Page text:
COLUMBUS, Ohio — If one place is emerging as a test of Mitt Romney’s ability to capitalize on a new dynamic in the presidential race, it is Ohio, where he is intensifying his advertising, deploying more troops and spending four of the next five days.
Ohio, whose 18 electoral votes are critical to Mr. Romney’s candidacy, has bedeviled him like no other battleground state. His prospects were so shaky two weeks ago that his advisers openly discussed the narrow path to winning the necessary 270 electoral votes without Ohio, which every Republican president in the nation’s history has carried.
But as the race for the White House takes on a new air of volatility after President Obama’s off-kilter debate performance last week — a poll from the nonpartisan Pew Research Center on Monday suggested that Mr. Romney had wiped out the president’s lead among voters nationally — Mr. Romney is displaying new vigor in his fight for Ohio. The state, along with Florida, Iowa and Virginia, is now at the heart of his strategy for the remaining 28 days of the campaign.
Mr. Obama and Mr. Romney are both visiting Ohio on Tuesday, the final day of voter registration here, but Mr. Romney is sticking around for one of his most intensive bursts of campaigning yet. His increased presence is a response to pleas from state Republican leaders to invest more time and attention in the regions where he needs to turn out voters.
“Republicans who were concerned about some of the poll numbers now have a higher degree of enthusiasm,” said Senator Rob Portman, the chairman of Mr. Romney’s campaign here. “We’ve got a great opportunity to keep the momentum going.”
For the first time, Mr. Romney is personally making his case in a new television ad, saying, “Ohio families can’t afford four more years like the last four.” The message, while hardly novel, is welcome among Republicans who have watched with frustration as Mr. Obama’s campaign has dominated airwaves for weeks with a tailor-made operation in Ohio.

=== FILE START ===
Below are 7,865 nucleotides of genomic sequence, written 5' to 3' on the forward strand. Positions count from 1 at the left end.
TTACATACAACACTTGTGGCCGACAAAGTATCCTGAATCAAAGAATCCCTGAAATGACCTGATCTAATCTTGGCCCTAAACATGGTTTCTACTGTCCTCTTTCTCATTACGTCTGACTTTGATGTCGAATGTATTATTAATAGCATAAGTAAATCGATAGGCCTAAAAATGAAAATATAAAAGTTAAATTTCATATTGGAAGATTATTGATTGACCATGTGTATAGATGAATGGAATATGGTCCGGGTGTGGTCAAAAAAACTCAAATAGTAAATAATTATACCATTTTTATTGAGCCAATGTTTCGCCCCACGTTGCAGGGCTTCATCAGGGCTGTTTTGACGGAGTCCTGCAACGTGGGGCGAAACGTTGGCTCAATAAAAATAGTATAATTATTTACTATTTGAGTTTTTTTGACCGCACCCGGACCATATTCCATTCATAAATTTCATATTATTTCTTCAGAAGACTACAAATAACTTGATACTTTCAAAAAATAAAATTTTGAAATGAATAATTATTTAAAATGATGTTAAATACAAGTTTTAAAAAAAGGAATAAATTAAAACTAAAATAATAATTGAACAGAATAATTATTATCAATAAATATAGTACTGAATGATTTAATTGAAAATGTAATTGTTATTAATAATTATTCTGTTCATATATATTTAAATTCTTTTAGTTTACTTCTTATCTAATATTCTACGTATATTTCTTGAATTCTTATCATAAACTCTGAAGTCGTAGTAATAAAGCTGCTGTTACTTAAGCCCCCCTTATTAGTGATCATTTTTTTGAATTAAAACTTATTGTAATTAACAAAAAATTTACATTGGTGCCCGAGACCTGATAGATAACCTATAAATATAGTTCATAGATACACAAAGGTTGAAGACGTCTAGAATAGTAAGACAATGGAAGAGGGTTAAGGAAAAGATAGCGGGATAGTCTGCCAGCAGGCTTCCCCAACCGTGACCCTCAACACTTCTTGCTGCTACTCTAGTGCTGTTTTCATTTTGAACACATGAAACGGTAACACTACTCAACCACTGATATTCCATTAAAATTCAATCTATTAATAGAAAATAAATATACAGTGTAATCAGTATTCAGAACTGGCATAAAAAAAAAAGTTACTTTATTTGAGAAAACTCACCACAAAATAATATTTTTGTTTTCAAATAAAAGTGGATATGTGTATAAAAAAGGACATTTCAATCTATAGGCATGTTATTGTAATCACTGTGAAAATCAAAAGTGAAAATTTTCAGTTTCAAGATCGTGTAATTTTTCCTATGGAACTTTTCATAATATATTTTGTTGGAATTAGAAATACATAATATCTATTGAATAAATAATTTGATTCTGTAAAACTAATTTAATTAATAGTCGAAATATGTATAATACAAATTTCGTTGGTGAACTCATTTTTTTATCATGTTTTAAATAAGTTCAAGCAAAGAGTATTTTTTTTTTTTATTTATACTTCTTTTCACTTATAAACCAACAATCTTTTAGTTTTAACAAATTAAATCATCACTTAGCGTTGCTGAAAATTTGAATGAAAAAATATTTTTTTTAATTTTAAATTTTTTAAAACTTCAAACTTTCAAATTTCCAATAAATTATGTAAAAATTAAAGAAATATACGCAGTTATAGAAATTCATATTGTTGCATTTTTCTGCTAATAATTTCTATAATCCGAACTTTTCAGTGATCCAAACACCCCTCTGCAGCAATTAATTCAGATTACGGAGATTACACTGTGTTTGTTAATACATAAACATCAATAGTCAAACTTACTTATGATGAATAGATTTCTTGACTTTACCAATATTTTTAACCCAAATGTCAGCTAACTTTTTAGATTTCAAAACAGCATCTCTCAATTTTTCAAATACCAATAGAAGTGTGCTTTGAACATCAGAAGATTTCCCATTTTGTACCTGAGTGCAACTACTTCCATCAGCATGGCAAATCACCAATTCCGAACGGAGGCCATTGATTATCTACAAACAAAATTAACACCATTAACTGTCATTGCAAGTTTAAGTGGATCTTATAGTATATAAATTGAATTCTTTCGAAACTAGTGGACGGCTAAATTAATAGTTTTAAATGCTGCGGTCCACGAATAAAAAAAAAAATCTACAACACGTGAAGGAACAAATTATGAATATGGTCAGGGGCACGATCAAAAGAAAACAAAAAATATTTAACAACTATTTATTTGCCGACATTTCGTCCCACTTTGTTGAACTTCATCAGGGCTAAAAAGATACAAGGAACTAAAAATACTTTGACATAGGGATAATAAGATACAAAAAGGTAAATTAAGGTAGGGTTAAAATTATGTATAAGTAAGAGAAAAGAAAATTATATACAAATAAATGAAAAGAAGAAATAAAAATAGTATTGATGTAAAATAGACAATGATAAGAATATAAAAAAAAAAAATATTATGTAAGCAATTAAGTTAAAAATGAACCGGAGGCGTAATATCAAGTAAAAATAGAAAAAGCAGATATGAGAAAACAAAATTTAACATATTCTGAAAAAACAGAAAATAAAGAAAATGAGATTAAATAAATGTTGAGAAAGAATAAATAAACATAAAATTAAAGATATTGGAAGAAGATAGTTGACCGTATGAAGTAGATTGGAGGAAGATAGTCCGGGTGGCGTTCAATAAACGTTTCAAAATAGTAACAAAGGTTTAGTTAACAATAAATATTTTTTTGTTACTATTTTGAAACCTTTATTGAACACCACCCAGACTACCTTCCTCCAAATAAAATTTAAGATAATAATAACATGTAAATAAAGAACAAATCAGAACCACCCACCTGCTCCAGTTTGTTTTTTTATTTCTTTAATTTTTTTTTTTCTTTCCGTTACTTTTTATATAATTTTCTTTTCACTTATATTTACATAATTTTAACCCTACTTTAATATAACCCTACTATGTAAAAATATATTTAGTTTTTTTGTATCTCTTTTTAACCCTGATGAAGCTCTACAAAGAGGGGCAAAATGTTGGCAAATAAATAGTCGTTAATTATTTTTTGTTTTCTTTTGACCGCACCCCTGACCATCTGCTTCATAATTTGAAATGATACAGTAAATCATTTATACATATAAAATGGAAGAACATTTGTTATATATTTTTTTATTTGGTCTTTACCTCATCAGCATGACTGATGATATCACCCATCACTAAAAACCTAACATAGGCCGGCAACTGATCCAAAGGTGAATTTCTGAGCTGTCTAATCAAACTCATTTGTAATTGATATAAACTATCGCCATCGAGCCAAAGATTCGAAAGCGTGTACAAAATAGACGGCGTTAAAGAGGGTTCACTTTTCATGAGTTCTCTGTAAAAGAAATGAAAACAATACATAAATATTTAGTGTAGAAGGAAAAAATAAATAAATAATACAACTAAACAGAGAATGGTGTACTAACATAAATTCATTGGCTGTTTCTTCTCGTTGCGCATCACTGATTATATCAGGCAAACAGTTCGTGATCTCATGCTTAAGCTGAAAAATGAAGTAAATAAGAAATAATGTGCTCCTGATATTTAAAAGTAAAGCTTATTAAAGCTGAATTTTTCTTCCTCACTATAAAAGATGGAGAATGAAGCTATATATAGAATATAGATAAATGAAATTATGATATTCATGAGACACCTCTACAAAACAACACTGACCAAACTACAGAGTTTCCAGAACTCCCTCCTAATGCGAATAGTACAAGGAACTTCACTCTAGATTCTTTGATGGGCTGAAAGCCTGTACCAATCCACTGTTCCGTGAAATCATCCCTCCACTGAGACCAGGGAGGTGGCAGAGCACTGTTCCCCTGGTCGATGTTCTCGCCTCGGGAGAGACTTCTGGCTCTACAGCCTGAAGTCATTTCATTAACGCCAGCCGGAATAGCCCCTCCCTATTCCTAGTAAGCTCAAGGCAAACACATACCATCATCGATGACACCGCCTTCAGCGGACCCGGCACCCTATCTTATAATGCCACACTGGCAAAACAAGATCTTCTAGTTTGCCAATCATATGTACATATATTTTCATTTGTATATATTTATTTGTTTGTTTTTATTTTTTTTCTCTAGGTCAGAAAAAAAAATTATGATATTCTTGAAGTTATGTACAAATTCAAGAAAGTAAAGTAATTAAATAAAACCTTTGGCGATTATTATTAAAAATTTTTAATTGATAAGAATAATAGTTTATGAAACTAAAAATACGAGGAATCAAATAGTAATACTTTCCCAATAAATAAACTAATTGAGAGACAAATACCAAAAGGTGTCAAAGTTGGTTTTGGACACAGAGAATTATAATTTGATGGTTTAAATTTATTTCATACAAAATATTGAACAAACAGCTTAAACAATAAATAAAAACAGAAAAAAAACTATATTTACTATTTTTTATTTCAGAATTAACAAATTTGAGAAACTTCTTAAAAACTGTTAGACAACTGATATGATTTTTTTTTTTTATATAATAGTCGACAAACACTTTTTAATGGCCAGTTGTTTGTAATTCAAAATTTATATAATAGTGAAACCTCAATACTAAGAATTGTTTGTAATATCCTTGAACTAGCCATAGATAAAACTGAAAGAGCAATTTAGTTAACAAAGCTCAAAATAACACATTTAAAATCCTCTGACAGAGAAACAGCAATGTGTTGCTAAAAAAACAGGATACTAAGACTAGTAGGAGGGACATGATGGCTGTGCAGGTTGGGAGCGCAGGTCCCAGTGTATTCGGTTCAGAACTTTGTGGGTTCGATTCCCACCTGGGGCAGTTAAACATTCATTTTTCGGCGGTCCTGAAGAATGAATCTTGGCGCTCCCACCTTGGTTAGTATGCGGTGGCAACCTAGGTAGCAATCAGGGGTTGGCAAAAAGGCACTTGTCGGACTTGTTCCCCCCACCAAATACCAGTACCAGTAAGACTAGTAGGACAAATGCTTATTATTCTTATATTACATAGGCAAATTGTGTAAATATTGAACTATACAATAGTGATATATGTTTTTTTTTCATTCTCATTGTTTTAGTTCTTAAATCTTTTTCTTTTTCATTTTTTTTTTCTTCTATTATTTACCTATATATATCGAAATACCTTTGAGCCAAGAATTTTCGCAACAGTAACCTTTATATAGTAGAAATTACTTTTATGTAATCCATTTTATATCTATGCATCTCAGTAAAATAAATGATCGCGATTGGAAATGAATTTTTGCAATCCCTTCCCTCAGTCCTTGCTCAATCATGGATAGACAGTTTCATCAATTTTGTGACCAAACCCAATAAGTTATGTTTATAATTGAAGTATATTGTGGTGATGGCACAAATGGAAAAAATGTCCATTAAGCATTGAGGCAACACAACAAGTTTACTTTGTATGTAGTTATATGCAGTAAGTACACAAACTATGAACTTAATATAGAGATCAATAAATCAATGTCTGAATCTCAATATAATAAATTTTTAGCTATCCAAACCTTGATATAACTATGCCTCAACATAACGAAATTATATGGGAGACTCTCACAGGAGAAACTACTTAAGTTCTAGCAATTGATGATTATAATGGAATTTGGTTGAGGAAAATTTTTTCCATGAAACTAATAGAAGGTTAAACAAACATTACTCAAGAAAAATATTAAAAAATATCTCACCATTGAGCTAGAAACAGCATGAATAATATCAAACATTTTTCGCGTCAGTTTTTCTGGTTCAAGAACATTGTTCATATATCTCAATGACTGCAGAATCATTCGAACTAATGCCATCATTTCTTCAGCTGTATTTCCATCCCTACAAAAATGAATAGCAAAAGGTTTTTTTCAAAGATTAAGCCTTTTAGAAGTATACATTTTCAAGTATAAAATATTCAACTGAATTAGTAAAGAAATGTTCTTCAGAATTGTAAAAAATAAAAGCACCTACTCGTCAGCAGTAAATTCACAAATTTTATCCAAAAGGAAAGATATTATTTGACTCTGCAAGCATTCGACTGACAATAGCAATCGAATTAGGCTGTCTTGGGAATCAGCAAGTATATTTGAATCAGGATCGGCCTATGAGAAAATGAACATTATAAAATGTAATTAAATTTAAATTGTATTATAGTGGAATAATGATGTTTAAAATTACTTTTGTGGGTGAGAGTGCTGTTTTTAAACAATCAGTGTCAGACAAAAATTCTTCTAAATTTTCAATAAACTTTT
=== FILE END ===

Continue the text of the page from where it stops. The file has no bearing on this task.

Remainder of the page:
Mr. Romney’s problems here have included the Obama campaign’s success at defining him to many voters over the summer as an out-of-touch corporate raider, as well as a state economy that has been more vibrant than the country’s over all. With both the state and national unemployment rates now below 8 percent, Mr. Romney may have less opportunity than he did earlier this year to convince voters when he asks them in his new ad, “The question Ohio families are asking is ‘Who can bring back the jobs?’ ”
Several Republican officials, asked why Mr. Romney has been lagging well behind Mr. Obama, responded it was not because Mr. Romney was not selling here, but rather that his campaign had not been selling him well.
The president’s campaign has overwhelmed Mr. Romney until now in television advertising. In Youngstown, Mr. Romney and his allied groups ran virtually no advertisements through much of September, as Mr. Obama and his Democratic allies showed their ads more than 1,100 times, according to data compiled by the media monitoring firm Kantar Media/CMAG.
Mr. Romney has now increased his advertising in smaller markets across the state, including Youngstown, Zanesville and Lima. He is scheduled to travel the state on Tuesday and Wednesday with Gov. Chris Christie of New Jersey at his side, hoping to keep enthusiasm high among Republicans who have been showing up in greater numbers at volunteer centers across the state this week.
If the Romney campaign is to have a lasting resurgence in the four weeks until Election Day, his advisers say it must come in states like Ohio. But the presidential debate in Denver last week, where Mr. Romney commanded the stage, has provided him an opportunity to reset the contest.
The president’s advisers acknowledged in interviews that Mr. Romney was almost certain to get a “second look” from some Republican-leaning independent voters who had not yet embraced him despite misgivings about Mr. Obama, including in reliably Republican rural areas where Mr. Romney needs a large turnout.
A Republican-leaning voter in the Cincinnati area who was ambivalent about Mr. Romney before the debate said on Monday that she was now solidly on board.